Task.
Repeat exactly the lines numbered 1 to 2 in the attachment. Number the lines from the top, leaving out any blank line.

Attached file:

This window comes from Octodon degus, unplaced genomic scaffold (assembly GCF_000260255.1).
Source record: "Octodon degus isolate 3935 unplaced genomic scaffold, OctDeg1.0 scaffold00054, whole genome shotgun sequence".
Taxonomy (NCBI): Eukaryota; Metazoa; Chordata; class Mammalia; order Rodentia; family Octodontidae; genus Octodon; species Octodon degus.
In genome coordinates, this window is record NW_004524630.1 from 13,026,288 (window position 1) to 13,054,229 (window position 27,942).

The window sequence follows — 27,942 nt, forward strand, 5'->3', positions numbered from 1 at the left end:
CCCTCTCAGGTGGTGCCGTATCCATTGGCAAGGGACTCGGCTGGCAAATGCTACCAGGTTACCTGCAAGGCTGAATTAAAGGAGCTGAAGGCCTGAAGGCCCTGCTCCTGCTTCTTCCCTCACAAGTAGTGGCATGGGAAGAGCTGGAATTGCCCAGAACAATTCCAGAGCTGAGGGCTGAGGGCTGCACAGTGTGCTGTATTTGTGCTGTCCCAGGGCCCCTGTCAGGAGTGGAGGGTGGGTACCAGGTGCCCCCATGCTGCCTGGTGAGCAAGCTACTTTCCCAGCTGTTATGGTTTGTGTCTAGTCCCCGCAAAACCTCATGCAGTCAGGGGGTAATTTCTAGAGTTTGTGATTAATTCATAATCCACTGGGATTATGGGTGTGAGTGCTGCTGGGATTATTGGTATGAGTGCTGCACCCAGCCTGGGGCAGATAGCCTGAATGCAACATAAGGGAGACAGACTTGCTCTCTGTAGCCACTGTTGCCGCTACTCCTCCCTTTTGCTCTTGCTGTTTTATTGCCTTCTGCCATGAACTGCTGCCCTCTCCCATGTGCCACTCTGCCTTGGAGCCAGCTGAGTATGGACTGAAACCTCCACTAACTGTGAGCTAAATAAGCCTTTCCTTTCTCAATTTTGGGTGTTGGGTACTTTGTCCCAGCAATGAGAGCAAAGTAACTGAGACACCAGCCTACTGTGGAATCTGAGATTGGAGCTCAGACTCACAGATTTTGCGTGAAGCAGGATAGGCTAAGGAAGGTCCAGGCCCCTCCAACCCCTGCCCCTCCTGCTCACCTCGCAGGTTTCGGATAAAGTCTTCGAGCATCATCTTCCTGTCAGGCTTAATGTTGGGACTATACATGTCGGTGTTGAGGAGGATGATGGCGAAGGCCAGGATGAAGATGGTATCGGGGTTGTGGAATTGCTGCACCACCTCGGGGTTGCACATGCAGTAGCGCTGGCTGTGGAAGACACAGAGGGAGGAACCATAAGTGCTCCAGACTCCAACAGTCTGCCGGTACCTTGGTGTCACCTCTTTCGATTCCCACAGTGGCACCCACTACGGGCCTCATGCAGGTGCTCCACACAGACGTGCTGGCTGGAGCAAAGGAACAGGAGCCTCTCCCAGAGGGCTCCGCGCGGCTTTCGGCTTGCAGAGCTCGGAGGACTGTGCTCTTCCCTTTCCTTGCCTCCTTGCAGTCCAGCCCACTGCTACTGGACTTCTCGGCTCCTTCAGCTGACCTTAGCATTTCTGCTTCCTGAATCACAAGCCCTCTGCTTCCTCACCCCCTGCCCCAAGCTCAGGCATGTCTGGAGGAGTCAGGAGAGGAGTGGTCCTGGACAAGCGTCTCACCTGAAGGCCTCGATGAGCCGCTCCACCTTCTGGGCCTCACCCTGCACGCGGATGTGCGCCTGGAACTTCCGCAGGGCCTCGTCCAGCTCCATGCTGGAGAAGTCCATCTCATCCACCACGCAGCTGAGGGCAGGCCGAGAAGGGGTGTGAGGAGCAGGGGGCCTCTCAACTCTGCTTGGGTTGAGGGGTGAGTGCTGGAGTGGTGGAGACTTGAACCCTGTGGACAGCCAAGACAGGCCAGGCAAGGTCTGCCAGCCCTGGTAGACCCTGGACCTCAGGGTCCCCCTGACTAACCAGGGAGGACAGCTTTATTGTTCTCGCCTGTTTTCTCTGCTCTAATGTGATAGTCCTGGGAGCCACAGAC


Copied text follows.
This window comes from Octodon degus, unplaced genomic scaffold (assembly GCF_000260255.1).
Source record: "Octodon degus isolate 3935 unplaced genomic scaffold, OctDeg1.0 scaffold00054, whole genome shotgun sequence".